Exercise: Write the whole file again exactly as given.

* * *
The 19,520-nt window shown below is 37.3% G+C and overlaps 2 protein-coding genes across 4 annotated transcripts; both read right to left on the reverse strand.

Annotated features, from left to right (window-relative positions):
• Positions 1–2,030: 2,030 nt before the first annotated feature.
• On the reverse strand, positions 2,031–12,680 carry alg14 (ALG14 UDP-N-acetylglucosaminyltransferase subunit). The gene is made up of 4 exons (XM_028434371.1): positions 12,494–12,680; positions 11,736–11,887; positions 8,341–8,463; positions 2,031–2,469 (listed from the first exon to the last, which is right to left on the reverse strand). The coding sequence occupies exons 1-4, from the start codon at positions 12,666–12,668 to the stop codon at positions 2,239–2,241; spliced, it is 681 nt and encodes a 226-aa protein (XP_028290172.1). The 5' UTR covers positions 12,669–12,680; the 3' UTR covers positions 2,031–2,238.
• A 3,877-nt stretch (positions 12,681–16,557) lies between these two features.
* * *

The 19,520-nt window shown below is 37.3% G+C and overlaps 2 protein-coding genes across 4 annotated transcripts; both read right to left on the reverse strand.

Annotated features, from left to right (window-relative positions):
• Positions 1–2,030: 2,030 nt before the first annotated feature.
• On the reverse strand, positions 2,031–12,680 carry alg14 (ALG14 UDP-N-acetylglucosaminyltransferase subunit). The gene is made up of 4 exons (XM_028434371.1): positions 12,494–12,680; positions 11,736–11,887; positions 8,341–8,463; positions 2,031–2,469 (listed from the first exon to the last, which is right to left on the reverse strand). The coding sequence occupies exons 1-4, from the start codon at positions 12,666–12,668 to the stop codon at positions 2,239–2,241; spliced, it is 681 nt and encodes a 226-aa protein (XP_028290172.1). The 5' UTR covers positions 12,669–12,680; the 3' UTR covers positions 2,031–2,238.
• A 3,877-nt stretch (positions 12,681–16,557) lies between these two features.